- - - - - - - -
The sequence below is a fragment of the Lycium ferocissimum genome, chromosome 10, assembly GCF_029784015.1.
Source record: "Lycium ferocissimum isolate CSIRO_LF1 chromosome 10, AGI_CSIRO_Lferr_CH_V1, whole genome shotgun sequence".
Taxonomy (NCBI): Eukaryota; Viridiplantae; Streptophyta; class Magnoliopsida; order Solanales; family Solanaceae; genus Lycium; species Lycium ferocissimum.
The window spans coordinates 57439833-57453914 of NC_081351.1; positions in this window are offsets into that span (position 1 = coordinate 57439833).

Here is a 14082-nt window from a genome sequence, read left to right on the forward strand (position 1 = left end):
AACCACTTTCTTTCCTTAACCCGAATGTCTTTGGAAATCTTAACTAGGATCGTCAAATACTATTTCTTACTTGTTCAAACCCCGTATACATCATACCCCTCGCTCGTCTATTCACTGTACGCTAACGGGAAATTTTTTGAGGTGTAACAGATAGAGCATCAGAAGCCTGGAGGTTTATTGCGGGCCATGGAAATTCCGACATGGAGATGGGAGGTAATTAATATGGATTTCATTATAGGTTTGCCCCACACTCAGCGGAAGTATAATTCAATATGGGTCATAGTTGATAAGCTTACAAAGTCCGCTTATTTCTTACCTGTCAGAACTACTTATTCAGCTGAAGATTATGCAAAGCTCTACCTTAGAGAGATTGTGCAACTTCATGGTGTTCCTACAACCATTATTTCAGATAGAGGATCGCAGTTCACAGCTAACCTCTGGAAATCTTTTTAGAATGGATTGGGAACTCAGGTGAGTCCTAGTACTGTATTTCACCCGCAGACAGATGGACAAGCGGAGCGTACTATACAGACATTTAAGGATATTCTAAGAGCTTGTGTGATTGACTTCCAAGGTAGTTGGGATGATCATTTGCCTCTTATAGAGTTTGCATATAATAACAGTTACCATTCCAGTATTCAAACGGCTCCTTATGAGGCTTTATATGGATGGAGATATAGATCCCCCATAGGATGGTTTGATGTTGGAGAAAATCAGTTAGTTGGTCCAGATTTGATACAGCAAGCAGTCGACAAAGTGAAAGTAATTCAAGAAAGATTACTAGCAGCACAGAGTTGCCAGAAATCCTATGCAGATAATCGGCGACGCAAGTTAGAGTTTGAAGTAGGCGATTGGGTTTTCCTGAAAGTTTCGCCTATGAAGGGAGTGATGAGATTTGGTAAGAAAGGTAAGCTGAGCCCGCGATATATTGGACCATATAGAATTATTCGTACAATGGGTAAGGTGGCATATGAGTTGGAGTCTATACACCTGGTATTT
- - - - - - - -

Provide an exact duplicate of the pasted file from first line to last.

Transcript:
The sequence below is a fragment of the Lycium ferocissimum genome, chromosome 10, assembly GCF_029784015.1.
Source record: "Lycium ferocissimum isolate CSIRO_LF1 chromosome 10, AGI_CSIRO_Lferr_CH_V1, whole genome shotgun sequence".
Taxonomy (NCBI): Eukaryota; Viridiplantae; Streptophyta; class Magnoliopsida; order Solanales; family Solanaceae; genus Lycium; species Lycium ferocissimum.
The window spans coordinates 57439833-57453914 of NC_081351.1; positions in this window are offsets into that span (position 1 = coordinate 57439833).

Here is a 14082-nt window from a genome sequence, read left to right on the forward strand (position 1 = left end):
AACCACTTTCTTTCCTTAACCCGAATGTCTTTGGAAATCTTAACTAGGATCGTCAAATACTATTTCTTACTTGTTCAAACCCCGTATACATCATACCCCTCGCTCGTCTATTCACTGTACGCTAACGGGAAATTTTTTGAGGTGTAACAGATAGAGCATCAGAAGCCTGGAGGTTTATTGCGGGCCATGGAAATTCCGACATGGAGATGGGAGGTAATTAATATGGATTTCATTATAGGTTTGCCCCACACTCAGCGGAAGTATAATTCAATATGGGTCATAGTTGATAAGCTTACAAAGTCCGCTTATTTCTTACCTGTCAGAACTACTTATTCAGCTGAAGATTATGCAAAGCTCTACCTTAGAGAGATTGTGCAACTTCATGGTGTTCCTACAACCATTATTTCAGATAGAGGATCGCAGTTCACAGCTAACCTCTGGAAATCTTTTTAGAATGGATTGGGAACTCAGGTGAGTCCTAGTACTGTATTTCACCCGCAGACAGATGGACAAGCGGAGCGTACTATACAGACATTTAAGGATATTCTAAGAGCTTGTGTGATTGACTTCCAAGGTAGTTGGGATGATCATTTGCCTCTTATAGAGTTTGCATATAATAACAGTTACCATTCCAGTATTCAAACGGCTCCTTATGAGGCTTTATATGGATGGAGATATAGATCCCCCATAGGATGGTTTGATGTTGGAGAAAATCAGTTAGTTGGTCCAGATTTGATACAGCAAGCAGTCGACAAAGTGAAAGTAATTCAAGAAAGATTACTAGCAGCACAGAGTTGCCAGAAATCCTATGCAGATAATCGGCGACGCAAGTTAGAGTTTGAAGTAGGCGATTGGGTTTTCCTGAAAGTTTCGCCTATGAAGGGAGTGATGAGATTTGGTAAGAAAGGTAAGCTGAGCCCGCGATATATTGGACCATATAGAATTATTCGTACAATGGGTAAGGTGGCATATGAGTTGGAGTCTATACACCTGGTATTT